Energy: In 2003, the National Academy of Engineering published its list of the top 20 engineering achievements of the 20th century. The list included some undeniably profound breakthroughs that define the modern age:The Internet was 13th. The telephone, ninth. Radio and TV together were sixth. The automobile was number two. And number one? At the top of the list was the engineering achievement that enabled many, if not most, of the other 19: the electric power system. Calling it “the workhorse of the modern world,” the Academy said, “From street lights to supercomputers, electric power makes our lives safer, healthier, and more convenient.” The building of our national—and global—power systems is truly an historic achievement. Our industry is full of stories of visionary pioneers and amazing engineering feats. There’s a good example of this from our history at Edison International. In 1898, the Edison Electric Company (as it was called at the time) was struggling to keep up with rapidly growing demand in downtown Los Angeles. The challenge: How to get power from a recently constructed hydroelectric plant to Los Angeles, more than 80 miles away. Never before had such a long transmission line been attempted. The key to success was to increase the voltage of the line, but this required a much-improved insulator.

One of the company’s engineers, named Orville Ensign, envisioned a new type of insulator made from porcelain instead of glass. He created the “Redlands” insulator, and the following year the transmission line into Los Angeles was complete. The Journal of Electricity, Power and Gas wrote that the 83-mile, 33,000-volt line was “for years unequaled, both in length and voltage, by any line in the world.”

Ensign’s porcelain insulator was a simple idea that had profound consequences. It illustrates the innovation, creativity, and can-do attitude that has marked our industry for decades.

CA’s Water Supply

Last month the U.S. Bureau of Reclamation and the California Department of Water Resources petitioned the State Water Resources Control Board –an arm of the state Environmental Protection Agency responsible for regulating water rights and quality — to allow delta pump operators to export more water south during heavy inflows. The Bureau of Reclamation and Department of Water Resources sought to double the maximum pumping levels to a third of their capacity. They suggested that operators could ease up on pumping if salmon or smelt were found caught in the pumps. The U.S. Fish and Wildlife Service and National Marine Fisheries Service even concurred that higher pumping would not jeopardize endangered species.

The Natural Resources Defense Council sent a letter to State Water Resources Control Board executive director Tom Howard decrying the agencies’ proposal and Mr. Howard rejected the request to pump more water south. Senator Dianne Feinstein , Democratic Rep. Jim Costa and five House Republicans last week importuned the five-member State Water Resources Control Board to overrule their executive director. Governor Brown has not weighed in even though CA is experiencing its fourth year of drought, more than 1,760 water wells have run dry and emergency drinking water and shower stations have been delivered to areas of the rural Central Valley. Torrential storms that doused northern California last week will only provide modest relief if only water pouring into the Sacramento-San Joaquin River delta could be exported to farmers and residents south of the Bay Area and Southern CA. Instead, 4,000 acre feet per day—enough to sustain 1,000 acres and 4,000 families for a year—is being flushed out into the ocean.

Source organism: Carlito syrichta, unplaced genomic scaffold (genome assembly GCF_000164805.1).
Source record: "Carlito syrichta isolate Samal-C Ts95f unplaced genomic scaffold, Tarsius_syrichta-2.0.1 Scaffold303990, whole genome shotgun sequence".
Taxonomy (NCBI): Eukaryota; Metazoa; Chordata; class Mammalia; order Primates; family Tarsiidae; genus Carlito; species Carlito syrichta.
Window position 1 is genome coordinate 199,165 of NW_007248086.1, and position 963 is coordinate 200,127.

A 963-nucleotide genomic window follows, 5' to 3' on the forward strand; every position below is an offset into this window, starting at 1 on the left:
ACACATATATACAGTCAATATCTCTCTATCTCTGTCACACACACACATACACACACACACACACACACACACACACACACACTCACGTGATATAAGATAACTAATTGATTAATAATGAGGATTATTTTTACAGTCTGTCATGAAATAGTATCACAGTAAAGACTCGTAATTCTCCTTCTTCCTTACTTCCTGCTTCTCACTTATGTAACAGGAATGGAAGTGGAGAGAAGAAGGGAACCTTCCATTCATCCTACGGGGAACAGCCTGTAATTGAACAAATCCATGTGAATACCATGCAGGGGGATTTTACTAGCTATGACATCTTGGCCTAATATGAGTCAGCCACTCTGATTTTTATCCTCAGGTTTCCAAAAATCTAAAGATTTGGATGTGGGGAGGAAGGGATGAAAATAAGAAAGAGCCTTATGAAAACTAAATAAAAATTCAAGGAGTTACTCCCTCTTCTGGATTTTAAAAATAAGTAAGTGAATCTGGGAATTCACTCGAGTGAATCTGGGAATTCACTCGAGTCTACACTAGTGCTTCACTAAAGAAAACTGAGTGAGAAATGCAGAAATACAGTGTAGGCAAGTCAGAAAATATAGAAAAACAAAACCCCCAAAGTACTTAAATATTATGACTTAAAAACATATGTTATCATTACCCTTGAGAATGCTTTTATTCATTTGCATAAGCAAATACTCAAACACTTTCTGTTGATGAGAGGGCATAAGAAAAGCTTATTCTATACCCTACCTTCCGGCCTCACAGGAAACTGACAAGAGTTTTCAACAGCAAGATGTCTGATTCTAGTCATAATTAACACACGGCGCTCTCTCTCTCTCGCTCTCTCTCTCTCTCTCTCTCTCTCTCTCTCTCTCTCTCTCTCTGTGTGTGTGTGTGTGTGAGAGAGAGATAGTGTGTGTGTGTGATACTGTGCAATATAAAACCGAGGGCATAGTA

Foster the Development of a Skilled and Quality Workforce for the Region

The Vergara v. California education equality case is headed to the California Court of Appeal following the trial court’s ruling in June 2014 that five provisions of the California Education Code governing the tenure, dismissal, and layoffs of public school teachers are unconstitutional under the equal protection provisions of the California Constitution.  The successful advancement of this case is being driven by Students Matter a national nonprofit organization dedicated to sponsoring impact litigation to promote access to quality public education and their attorneys -Theodore B. Olson, Theodore J. Boutrous and Marcellus A. McRae.

To be successful in fighting the appeal, Students Matter needs the help of thought leaders and stakeholders in politics, law, business and education to weigh in on the impact of the historic Vergara ruling by filing amicus curiae (friend of the court) briefs in the Court of Appeal. The appeal process presents an opportunity to affirm the trial court’s ruling in Vergara; to continue to use the case as a platform to highlight the harm inflicted by California’s current teacher tenure, dismissal and layoff laws; and to demand student-focused solutions.

Students Matter has approached me to see if any of the members of the Coalition would like to provide any comments on the Vergara case that could be incorporated into an amicus brief. Any comments should be through the lens of improving California’s failing education system, producing an educated and competitive workforce, and strengthening our economy.

The Silicon Valley leadership group will be signing on to a amicus brief prepared by Students Matter to lend their support.